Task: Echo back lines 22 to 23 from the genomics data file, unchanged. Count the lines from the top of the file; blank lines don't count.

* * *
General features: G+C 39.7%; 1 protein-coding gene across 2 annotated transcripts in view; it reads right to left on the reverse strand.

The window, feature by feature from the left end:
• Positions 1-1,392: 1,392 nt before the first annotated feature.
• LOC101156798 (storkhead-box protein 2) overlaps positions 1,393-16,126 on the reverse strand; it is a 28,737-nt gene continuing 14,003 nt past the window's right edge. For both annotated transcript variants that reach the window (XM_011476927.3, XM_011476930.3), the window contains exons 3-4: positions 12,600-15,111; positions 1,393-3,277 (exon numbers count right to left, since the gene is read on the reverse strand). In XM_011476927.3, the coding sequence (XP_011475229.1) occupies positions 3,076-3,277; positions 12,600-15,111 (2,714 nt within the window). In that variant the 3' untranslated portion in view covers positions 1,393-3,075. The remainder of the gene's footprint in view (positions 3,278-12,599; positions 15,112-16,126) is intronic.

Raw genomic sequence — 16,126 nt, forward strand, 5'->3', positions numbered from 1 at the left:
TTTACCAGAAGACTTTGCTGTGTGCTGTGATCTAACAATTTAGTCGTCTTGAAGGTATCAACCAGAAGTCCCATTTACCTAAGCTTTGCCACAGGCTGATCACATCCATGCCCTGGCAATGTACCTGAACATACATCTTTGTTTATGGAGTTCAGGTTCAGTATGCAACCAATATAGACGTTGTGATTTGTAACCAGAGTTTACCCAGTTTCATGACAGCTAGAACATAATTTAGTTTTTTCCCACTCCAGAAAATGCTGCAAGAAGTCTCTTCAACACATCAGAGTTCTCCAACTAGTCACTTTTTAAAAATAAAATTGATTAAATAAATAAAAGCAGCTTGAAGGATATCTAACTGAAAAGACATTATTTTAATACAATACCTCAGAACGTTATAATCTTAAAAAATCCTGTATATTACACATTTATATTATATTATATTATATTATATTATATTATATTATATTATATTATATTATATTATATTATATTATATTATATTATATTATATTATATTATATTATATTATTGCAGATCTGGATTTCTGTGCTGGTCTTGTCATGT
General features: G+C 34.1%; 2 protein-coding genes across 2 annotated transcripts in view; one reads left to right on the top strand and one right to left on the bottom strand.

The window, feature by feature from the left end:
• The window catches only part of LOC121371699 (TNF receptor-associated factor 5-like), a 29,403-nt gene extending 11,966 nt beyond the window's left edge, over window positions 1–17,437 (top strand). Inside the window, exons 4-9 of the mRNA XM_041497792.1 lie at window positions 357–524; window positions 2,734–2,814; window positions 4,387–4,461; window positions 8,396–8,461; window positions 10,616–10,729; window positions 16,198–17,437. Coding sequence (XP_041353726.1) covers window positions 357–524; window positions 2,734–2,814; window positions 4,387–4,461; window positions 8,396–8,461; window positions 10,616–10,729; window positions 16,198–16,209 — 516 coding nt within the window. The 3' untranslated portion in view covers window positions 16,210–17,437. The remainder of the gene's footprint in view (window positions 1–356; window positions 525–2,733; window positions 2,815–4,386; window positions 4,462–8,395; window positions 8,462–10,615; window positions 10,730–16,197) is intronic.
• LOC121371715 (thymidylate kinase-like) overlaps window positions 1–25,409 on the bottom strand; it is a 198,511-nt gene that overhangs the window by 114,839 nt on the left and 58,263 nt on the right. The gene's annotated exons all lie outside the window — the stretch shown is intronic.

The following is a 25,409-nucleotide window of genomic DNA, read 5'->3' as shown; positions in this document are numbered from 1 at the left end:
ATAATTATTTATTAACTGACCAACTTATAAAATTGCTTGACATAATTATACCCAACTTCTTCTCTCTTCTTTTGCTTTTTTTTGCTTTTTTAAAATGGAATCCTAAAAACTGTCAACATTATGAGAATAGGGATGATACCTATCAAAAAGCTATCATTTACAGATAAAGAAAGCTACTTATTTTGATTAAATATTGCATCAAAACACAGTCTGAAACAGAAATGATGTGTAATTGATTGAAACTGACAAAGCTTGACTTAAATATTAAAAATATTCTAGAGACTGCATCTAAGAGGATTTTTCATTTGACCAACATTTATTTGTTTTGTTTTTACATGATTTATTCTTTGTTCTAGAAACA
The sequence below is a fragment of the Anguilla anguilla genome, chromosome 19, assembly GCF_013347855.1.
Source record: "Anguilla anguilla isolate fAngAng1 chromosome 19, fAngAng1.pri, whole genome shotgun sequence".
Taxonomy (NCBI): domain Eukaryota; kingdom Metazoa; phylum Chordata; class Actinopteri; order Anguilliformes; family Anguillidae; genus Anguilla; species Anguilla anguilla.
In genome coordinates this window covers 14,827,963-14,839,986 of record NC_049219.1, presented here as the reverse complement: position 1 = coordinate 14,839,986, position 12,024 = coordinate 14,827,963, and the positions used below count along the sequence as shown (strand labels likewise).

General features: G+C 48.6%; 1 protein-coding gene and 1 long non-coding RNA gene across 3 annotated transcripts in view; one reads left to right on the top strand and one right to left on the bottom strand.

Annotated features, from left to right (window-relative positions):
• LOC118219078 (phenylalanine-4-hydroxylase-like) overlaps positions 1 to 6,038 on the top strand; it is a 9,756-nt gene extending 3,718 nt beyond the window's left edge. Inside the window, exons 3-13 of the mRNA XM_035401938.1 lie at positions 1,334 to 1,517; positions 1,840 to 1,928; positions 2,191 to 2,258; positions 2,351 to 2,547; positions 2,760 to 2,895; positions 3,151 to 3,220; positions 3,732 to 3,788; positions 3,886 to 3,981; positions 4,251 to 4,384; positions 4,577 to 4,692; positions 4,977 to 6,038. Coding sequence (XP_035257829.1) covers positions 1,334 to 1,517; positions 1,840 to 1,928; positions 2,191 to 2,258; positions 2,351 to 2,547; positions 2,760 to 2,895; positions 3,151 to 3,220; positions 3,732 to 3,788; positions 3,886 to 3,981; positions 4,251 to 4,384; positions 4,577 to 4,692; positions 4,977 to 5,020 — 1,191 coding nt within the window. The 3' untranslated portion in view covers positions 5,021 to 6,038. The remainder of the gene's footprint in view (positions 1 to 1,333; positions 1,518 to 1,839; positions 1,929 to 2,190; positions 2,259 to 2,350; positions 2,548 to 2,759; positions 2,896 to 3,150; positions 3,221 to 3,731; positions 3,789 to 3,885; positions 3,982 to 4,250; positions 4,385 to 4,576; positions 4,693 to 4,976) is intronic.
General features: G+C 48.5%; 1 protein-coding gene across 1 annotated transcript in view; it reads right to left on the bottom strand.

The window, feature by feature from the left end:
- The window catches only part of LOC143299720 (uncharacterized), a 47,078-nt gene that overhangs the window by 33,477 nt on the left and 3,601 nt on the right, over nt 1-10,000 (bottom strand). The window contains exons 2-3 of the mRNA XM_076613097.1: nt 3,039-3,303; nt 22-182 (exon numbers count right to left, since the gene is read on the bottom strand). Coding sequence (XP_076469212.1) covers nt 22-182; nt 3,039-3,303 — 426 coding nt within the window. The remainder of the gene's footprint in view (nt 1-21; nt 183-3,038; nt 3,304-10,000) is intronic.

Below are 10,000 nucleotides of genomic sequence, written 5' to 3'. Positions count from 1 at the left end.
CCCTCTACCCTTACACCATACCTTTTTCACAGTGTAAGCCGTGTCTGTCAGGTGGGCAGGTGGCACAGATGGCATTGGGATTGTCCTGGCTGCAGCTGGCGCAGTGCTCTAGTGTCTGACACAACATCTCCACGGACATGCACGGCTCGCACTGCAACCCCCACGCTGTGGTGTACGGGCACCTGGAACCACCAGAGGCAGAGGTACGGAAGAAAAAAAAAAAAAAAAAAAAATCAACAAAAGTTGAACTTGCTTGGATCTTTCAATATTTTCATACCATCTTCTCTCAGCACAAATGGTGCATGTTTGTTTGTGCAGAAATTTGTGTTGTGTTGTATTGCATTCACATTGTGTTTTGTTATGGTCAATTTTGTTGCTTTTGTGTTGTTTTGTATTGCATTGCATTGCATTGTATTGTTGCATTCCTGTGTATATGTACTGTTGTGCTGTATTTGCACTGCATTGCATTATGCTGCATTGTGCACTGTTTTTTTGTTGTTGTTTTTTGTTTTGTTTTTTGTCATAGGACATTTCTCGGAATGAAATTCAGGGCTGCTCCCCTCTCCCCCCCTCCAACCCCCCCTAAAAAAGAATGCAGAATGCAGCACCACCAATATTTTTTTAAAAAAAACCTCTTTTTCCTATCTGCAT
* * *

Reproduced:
- The window catches only part of LOC143299720 (uncharacterized), a 47,078-nt gene that overhangs the window by 33,477 nt on the left and 3,601 nt on the right, over nt 1-10,000 (bottom strand). The window contains exons 2-3 of the mRNA XM_076613097.1: nt 3,039-3,303; nt 22-182 (exon numbers count right to left, since the gene is read on the bottom strand). Coding sequence (XP_076469212.1) covers nt 22-182; nt 3,039-3,303 — 426 coding nt within the window. The remainder of the gene's footprint in view (nt 1-21; nt 183-3,038; nt 3,304-10,000) is intronic.

Below are 10,000 nucleotides of genomic sequence, written 5' to 3'. Positions count from 1 at the left end.